Kao Bian/New Century Media and Consulting, Co. Ltd.

Demonstrators and troops during the Tiananmen Square protests, Beijing, June 1989

When Chinese law professor Xu Zhangrun began publishing articles last year criticizing the government’s turn toward a harsher variety of authoritarianism, it seemed inevitable that he would be swiftly silenced. Sure enough, Xu was suspended from his teaching duties at Tsinghua University and placed under investigation. But then, remarkably, dozens of prominent citizens began speaking up. Some signed a petition, others wrote essays and poems in Xu’s support, and one wrote a song:

And, so this spring
Again they are scared.1

To anyone familiar with Chinese politics, the reference was clear: the anniversary of the June 4, 1989, crackdown on the Tiananmen protests. The Communist Party’s use of violence to end those peaceful demonstrations left hundreds dead and remains one of the ugliest events in the history of the People’s Republic.

The thirtieth Tiananmen anniversary is complemented by several other important dates, making 2019 the most sensitive year in a generation. It is also the one hundredth anniversary of the May 4 Movement, a defining moment in Chinese history when traditions were cast aside in favor of a sometimes romantic pursuit of “science” and “democracy.” And it is the seventieth anniversary of the founding of the People’s Republic as well as the twentieth of the crackdown on one of modern China’s most popular religious movements, Falun Gong, in which scores of people were killed in police custody and thousands sent to labor camps. Anyone with any political sense knows that this convergence of dates makes 2019 the year to keep quiet. And yet people continue to speak up. Why?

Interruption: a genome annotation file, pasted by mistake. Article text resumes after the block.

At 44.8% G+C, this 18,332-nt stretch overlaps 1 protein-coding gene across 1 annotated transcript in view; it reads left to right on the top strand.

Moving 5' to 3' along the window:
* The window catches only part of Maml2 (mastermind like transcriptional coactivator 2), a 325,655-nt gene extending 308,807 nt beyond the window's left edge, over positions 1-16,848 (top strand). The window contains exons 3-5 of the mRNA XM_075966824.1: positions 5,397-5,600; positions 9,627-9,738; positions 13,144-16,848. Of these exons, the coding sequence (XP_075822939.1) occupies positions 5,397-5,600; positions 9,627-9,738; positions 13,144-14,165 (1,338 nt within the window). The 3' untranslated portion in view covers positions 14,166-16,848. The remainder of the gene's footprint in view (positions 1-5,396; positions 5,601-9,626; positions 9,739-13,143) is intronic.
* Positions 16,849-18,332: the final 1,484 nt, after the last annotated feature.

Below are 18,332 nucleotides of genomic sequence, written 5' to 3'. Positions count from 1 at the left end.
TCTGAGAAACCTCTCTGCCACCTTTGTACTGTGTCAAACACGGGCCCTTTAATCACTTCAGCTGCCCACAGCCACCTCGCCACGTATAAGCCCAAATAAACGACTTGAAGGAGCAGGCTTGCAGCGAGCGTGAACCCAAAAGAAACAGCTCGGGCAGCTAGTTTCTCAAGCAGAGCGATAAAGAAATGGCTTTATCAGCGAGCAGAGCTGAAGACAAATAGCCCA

For authoritarian regimes like China’s, history is power, because their political systems are legitimized through myths. In the case of the People’s Republic, the story goes that earlier efforts to modernize China were failures and that only the Chinese Communist Party was able to bullwhip the country into the future. This is the history that every child learns in textbooks, that museums serve up in exhibitions, and that the media push in countless television dramas, news reports, and popular books. The problem for the government is that historical truth is hard to suppress. The authoritarian state can prevent it from becoming an immediate threat and can eliminate it from the lives of most citizens, but the truth stubbornly endures, inspiring people like Professor Xu and his supporters.

The most recent example of history’s persistence is the publication in Hong Kong of The Last Secret: The Final Documents from the June Fourth Crackdown. It is the record of a meeting of roughly thirty party elders and senior leaders that took place two weeks after the massacre. Officially known as the Fourth Plenum of the Thirteenth Party Congress, it was called by China’s top leader, Deng Xiaoping, to force other party leaders to retroactively endorse his decision to use force on the protesters and to fire the Communist Party’s general secretary, Zhao Ziyang, who had opposed using the military to stop the demonstrations. The officials’ statements of fealty were read out loud and then printed up and distributed at another meeting a few days later for nearly five hundred party officials to “study”—in other words, to internalize as the truthful version of events. At the end of that meeting, the documents, all stamped “top secret,” were collected in order to maintain their secrecy.

Now, three decades later, one copy has surfaced in Hong Kong and has been published by New Century Press, whose publisher, Bao Pu, has made it his calling to explain the inner workings of the party. Over the past fourteen years he has published several important works on Chinese politics, including Zhao’s secret memoirs and the diaries of then premier Li Peng, who stepped in when Zhao refused to endorse force.2